Friday, February 10, 2017

Core Response - TV and Screens

In Beatriz Colomina’s “Domesticity of War,” she maps out the domestic sphere as a militarized response to the American desire for private, protective spaces post-WWII. She asserts this point by compartmentalizing the clear divisions between interior and exterior spaces that exist within suburban homes (living rooms, backyards, etc.), further asserting military instructor/contractor Jay Swayze’s point that the true Outside is “anything not enclosed in the shell” (pg 6). From this argument comes Colomina’s thesis that screens, starting with the mass consumption of the camera, serve as windows into the exterior world, creating the illusion of control and thus safety. Naturally, television screens are the ultimate illusion in that it exists as part of the architecture of the home, much like a cabinet which symbolically represents “protection, shelter, refuge, safety,defense . . . and also about display, show, parade, [and] spectacle” (19). Listing the example of many first time television owners purchasing TVs to “attend” John F. Kennedy’s funeral, Colomina creates a convincing argument for asserting television as a vehicle for engaging with the outside world from the privacy and safety of one’s own home.

After reading this article, I came to agree with Colomina’s point and found it fascinating that American suburbia, and the items that exist within it, are structurally influenced by the impact of war. It also made me wonder if the popularity of the multi-cam sitcom was a response to the limited, often domestic settings shown in these types of programs because they made viewers feel safe while validating their desire to stay home. Also, maybe if watching TV gives off the impression of looking into an outside world, then perhaps multi-cam sitcoms, with their digestible characters and story lines, existed to make outside world look less threatening.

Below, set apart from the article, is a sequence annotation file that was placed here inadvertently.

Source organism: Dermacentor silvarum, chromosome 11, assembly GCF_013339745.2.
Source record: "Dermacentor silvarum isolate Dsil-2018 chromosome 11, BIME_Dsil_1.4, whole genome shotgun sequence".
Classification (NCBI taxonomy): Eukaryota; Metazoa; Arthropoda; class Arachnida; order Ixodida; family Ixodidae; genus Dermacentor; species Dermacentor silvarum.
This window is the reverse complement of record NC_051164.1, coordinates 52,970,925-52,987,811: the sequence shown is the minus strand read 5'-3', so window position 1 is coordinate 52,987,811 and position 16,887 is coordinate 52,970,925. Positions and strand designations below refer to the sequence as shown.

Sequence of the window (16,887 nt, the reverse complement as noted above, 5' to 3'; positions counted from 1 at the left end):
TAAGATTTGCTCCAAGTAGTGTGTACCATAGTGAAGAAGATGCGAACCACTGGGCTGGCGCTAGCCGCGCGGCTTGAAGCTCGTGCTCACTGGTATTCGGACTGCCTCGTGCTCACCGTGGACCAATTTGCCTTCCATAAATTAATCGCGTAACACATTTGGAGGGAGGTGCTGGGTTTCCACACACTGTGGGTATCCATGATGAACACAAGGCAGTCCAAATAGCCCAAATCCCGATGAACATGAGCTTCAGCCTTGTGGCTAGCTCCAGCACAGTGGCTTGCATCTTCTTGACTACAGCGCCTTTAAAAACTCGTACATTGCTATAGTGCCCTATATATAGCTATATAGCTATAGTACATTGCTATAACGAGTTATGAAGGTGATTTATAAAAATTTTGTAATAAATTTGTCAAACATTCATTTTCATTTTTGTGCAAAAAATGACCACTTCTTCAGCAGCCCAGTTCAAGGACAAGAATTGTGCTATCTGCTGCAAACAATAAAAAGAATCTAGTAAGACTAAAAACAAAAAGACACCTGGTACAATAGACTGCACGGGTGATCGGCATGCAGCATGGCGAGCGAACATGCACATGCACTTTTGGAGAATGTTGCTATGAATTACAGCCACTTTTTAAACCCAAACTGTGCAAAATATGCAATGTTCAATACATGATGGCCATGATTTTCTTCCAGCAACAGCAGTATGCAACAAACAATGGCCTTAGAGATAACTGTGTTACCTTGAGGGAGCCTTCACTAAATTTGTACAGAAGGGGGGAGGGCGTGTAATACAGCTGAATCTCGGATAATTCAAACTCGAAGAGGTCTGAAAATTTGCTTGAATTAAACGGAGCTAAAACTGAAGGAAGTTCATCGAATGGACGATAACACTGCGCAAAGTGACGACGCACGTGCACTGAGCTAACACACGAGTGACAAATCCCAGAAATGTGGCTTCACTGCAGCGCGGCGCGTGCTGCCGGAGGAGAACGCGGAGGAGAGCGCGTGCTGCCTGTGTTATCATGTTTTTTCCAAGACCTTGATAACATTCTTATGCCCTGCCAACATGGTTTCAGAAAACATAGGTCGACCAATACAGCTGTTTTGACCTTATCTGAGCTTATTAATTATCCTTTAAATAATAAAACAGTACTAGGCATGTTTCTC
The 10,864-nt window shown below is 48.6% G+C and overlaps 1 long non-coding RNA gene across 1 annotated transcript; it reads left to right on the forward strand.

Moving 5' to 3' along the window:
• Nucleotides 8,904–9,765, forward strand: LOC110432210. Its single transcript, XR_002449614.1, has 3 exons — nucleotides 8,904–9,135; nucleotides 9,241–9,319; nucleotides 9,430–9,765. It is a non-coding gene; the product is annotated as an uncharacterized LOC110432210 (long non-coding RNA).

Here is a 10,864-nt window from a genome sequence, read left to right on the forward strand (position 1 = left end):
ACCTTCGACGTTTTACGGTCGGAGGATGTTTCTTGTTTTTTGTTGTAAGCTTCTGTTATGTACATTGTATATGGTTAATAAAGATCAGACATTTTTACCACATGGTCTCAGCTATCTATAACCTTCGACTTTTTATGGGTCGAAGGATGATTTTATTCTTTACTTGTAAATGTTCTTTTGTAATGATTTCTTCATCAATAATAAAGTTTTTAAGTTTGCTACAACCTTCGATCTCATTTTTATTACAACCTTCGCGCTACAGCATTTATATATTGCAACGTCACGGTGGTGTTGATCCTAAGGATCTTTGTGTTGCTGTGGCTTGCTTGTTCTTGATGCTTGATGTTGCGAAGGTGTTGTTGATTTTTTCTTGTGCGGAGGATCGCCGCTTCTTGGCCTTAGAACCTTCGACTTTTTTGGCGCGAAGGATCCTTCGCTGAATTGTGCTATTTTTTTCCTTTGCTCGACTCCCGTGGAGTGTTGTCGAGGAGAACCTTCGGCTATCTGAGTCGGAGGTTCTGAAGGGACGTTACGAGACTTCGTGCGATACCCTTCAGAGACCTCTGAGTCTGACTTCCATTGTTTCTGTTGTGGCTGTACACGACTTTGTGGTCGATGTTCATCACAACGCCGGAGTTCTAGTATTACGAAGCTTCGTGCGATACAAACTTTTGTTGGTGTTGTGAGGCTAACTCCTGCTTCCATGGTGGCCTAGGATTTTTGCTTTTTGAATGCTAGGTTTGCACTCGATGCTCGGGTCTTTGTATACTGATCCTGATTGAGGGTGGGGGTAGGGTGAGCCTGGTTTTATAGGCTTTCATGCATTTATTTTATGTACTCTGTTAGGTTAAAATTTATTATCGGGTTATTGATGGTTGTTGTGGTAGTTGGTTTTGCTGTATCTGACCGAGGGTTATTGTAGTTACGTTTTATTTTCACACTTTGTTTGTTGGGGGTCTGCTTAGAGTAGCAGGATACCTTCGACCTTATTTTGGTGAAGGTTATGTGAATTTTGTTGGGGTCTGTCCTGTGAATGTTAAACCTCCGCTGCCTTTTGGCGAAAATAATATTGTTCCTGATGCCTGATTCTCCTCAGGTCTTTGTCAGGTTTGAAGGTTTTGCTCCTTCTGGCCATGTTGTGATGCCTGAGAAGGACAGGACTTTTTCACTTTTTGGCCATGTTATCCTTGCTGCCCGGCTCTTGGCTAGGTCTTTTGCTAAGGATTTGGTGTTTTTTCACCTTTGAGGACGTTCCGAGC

Moreover, the progression from television to computers also came into my mind as the internet allows further engagement with the outside world. Just as TV allowed viewers to attend JFK’s funeral, the internet allows people to engage in social interaction without the threat of the unknown that comes from leaving your house. With that, the internet can also offer more exterior engagement, and thus the opportunity to leave the private space, than TV because you can directly engage with people, not just pre-packaged content. We see this with online activism leading to physical, political marches and thus the internet, and whatever screens you access it on, can merge the inside and outside worlds more effectively. 


  1. Caitlin,
    I think your connection between Colomina’s discussion of Domesticity at War and sitcoms is an intriguing point to consider. Whether sitcoms are multi-cam or single cam, there is an undeniable importance of location. This location is almost always an interior. Thus domestic settings are elevated above the unsafe exterior where these “private” moments and conversations of the characters would not be able to take place since they are outside the safety of the protective “shell.”

    Also, including the internet in your discussion is an interesting idea to consider. The internet, like TV allows us to engage with the outside world without leaving our homes. But can the internet be considered part of the “shell” in Colomina’s article? Can the internet be considered a private space?

  2. I really like this theory of television being a 'safe' place for people. In the sense that, viewers use this as a way of experiencing the world and society, without having to go outside and do so.

    Also bringing in the internet and the concept of social media interaction and engagement, it could be arguable that although the internet could possibly merge the inside and outside worlds through activism for example, like Rachel mentioned could it be considered part of the 'shell', that prevents people from actually engaging with others without having to go outside and take part in the outside world?

    One example I can think of in terms of online activism relating with people physically taking part would be the women's march. This was of course something that people learned about through social media (for example, I got an invite on Facebook and honestly would not have been aware of it if not for social media hubs like Facebook and twitter). Through this social media engagement, people decided to leave their homes and actually attend the event. However, there were others who for one reason or the other did not attend (some people were wary of going due to the fear of them thinking that the protest could become violent), but became involved in their own way by live streaming the event and tweeting about their thoughts, in the safety of their own homes.

    So maybe the internet could be considered as a mixture of both? A safe place where people can still feel like they are a part of an event by being at home, or a hub that actually increases awareness for people to become more physically active.